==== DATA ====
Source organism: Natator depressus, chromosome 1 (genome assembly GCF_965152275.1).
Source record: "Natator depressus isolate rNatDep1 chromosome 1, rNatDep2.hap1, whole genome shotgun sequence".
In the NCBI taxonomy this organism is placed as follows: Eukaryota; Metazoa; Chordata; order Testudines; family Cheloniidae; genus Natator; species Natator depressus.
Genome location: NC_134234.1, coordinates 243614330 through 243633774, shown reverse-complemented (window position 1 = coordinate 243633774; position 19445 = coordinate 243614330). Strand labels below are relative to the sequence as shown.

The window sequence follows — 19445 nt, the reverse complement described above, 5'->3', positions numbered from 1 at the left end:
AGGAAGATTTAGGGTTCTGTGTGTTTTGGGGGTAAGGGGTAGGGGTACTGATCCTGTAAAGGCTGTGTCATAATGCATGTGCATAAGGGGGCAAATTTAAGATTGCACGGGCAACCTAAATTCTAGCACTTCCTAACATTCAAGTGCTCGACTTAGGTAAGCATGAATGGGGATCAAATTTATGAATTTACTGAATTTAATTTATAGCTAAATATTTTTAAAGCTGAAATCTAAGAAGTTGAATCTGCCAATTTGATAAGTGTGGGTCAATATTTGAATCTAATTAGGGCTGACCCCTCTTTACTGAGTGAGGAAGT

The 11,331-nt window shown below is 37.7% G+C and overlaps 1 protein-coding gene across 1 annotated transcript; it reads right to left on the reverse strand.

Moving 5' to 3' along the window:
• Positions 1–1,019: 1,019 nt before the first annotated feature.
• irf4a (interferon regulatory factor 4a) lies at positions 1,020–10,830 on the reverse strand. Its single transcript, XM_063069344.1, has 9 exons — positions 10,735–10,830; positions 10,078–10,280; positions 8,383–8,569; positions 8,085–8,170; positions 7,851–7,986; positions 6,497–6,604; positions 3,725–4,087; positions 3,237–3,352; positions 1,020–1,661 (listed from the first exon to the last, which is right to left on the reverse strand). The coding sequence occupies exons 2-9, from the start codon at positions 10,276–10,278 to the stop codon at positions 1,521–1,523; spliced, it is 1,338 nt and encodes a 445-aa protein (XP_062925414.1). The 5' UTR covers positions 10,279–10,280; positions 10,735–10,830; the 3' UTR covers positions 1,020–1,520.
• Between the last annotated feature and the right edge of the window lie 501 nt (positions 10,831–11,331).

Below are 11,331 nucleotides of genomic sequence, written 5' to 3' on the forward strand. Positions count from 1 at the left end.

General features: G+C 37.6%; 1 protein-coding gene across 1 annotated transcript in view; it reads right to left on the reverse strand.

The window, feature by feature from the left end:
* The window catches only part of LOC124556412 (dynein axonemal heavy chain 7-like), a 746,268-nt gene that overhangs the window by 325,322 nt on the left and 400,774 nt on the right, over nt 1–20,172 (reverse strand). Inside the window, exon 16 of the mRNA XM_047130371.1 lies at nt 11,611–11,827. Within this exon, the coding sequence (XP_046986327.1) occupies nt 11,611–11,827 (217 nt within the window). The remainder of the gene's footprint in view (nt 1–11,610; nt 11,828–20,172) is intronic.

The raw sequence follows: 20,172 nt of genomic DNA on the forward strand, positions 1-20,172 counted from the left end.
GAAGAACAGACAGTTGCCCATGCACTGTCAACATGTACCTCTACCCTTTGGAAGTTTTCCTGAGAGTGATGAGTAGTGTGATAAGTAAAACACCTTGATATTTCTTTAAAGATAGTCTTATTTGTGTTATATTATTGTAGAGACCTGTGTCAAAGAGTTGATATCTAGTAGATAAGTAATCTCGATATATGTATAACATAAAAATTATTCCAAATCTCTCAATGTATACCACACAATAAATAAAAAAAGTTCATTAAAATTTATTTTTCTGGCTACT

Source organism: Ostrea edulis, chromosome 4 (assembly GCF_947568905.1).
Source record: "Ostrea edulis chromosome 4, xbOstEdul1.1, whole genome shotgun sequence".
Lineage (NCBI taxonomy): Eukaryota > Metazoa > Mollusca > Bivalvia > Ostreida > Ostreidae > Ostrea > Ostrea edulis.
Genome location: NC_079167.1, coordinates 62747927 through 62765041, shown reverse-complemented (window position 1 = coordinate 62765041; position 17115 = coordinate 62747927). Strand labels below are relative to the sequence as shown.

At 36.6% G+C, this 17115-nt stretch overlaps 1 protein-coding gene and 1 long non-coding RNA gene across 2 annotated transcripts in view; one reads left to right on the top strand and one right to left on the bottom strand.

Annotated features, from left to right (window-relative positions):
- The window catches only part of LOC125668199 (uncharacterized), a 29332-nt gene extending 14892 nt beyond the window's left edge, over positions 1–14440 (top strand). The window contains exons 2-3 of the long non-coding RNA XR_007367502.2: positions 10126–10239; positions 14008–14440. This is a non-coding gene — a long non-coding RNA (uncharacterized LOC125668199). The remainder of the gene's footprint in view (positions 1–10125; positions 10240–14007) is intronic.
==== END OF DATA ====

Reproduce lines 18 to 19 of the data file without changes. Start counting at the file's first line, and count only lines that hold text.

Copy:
Source organism: Ostrea edulis, chromosome 4 (assembly GCF_947568905.1).
Source record: "Ostrea edulis chromosome 4, xbOstEdul1.1, whole genome shotgun sequence".